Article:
An embodiment of this helmsman chair 10, is shown in FIG. 3 in a raised underway position, indicating a deck mounting assembly 26 secured to the lounge deck 24. This same embodiment is also illustrated in FIG. 4 in a raised underway position, indicating many of the interrelated structural, mechanical and electrical components. When there is adequate space 28 below the lounge deck 24, an electrical motor 30, with its gear box 32 and drive shaft 34, are positioned in this space 28. The overall positioning of the entire helmsman chair 10 is undertaken by using a flanged mounting base 36, secured with fastener assemblies 38 to the lounge deck 24, which clamps in a selected place the outer sleeve 40 of the helmsman chair 10. The upper split clamping end 42 of the base 36 is tightened upon rotation of the threaded clamping arm 44 to securely grip the outer sleeve 40.
Another embodiment of this helmsman chair 10 is shown in part, in FIG. 5, in a raised underway position, indicating an all above deck mounting assembly 50 secured to a lounge deck 24. The assembly 50 includes an outside base 52 secured by fastener assemblies 38 to the lounge deck 24; an integral inside base 54, with a central recess 56; an upright column 58 secured to the base 52; and a top cover 60 with a central recess 62 secured by fastener assemblies 64. The non extendable portions 66 of the helmsman chair 10 are non rotatably supported within this above deck mounting assembly 50.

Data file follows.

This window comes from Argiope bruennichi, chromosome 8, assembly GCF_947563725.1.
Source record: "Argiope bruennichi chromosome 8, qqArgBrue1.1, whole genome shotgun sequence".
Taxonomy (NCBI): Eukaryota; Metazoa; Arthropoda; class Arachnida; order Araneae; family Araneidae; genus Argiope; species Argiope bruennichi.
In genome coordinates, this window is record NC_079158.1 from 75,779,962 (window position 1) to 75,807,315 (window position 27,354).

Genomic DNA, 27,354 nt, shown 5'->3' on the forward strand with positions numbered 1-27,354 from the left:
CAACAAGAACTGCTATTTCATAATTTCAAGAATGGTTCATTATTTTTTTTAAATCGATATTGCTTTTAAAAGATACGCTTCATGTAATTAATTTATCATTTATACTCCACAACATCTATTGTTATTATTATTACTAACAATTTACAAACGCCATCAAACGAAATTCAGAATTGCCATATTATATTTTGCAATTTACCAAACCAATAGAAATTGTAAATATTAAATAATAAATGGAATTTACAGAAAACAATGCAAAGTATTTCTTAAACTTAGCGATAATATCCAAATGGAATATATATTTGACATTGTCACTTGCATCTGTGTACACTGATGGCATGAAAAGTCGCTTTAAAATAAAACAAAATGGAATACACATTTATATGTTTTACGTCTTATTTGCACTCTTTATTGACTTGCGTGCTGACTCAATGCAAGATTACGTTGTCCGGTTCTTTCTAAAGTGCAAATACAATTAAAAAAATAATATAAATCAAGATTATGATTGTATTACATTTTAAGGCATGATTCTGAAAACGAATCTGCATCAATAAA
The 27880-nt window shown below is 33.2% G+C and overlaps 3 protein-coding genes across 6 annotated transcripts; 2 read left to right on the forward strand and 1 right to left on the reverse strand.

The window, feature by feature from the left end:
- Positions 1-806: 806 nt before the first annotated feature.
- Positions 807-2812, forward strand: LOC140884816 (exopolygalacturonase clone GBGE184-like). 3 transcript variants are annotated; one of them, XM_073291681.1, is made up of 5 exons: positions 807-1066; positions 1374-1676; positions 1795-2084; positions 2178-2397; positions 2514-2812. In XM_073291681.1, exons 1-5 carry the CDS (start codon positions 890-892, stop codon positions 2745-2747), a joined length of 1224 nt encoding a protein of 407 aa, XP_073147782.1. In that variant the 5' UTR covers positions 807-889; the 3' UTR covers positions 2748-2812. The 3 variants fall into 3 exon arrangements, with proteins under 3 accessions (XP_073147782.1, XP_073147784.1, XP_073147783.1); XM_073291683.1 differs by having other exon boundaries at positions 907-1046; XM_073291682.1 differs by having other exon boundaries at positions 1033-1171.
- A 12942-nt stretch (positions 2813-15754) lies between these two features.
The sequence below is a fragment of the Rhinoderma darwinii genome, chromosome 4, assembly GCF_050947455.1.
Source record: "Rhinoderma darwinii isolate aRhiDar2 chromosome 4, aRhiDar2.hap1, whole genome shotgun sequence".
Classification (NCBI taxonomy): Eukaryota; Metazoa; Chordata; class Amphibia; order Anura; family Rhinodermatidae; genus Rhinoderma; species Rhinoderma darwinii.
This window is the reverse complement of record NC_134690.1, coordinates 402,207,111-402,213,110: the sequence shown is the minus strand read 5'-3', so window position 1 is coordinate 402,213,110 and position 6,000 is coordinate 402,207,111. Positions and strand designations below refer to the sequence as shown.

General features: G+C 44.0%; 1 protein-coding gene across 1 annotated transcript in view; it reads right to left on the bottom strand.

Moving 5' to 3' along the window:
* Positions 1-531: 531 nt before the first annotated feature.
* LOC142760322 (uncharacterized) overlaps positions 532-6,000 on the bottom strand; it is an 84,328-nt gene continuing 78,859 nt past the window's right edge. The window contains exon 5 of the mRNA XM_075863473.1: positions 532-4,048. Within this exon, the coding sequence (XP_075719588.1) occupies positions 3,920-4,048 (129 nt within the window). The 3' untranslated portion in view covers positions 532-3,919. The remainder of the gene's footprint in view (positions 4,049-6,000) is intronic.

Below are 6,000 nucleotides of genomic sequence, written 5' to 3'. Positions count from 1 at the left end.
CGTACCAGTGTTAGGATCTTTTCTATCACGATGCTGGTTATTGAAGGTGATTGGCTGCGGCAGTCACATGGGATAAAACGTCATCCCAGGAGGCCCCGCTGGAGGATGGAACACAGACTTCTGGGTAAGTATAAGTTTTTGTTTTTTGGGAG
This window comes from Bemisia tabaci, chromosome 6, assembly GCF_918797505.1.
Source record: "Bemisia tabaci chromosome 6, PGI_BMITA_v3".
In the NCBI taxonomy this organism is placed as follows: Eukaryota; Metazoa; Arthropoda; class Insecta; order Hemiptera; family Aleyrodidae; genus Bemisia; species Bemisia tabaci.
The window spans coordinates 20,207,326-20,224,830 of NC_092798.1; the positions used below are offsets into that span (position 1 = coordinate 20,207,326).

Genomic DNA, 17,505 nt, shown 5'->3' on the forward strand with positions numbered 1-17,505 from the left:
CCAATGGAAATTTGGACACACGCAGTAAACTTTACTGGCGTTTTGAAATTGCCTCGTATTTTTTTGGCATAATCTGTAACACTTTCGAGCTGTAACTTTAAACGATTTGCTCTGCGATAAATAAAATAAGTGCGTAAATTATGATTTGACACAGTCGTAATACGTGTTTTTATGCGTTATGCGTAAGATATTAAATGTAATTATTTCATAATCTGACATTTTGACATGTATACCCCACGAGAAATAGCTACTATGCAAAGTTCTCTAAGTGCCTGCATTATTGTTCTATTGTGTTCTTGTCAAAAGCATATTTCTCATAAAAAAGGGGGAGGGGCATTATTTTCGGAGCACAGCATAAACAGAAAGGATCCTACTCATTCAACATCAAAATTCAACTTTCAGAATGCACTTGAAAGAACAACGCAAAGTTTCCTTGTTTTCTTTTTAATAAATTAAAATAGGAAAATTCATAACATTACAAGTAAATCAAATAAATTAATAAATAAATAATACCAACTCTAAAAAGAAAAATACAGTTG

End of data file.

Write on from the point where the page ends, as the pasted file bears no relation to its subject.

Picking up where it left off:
Both embodiments of the helmsman chair 10 include a seat swivel assembly mounting plate 70 secured to the top of their extendable portions 72, as shown in FIGS. 3A and 5. A seat 74, having a swivel assembly 76 secured to seat bottom 78, is mounted on the extendable portions 72 of the helmsman chair 10, as the swivel assembly 76 is attached to the mounting plate 70, using fastener assemblies 80. Such swivel mounting of the seat 74 is utilized by a helmsman, captain, or skipper to conveniently change his facing direction from forward, while underway, to other facings when the yacht 12 is at dockside or at anchor, and the helmsman chair 10 is lowered to normal chair height above the lounge deck 24.
Both embodiments of the helmsman chair 10, include the interrelated non extendable portions 66, and the extendable portions 72, of an overall screw jack assembly 86, as illustrated in FIGS. 4 and 6. This assembly 86, with little or no modification in respect to the installations shown in the two embodiments of FIGS. 4 and 5, is the LECTRA JACK, number 41606, manufactured by Reese Products of Elkhart, Indiana, mounted end for end, from the original designed use of jacking the tongues of trailers.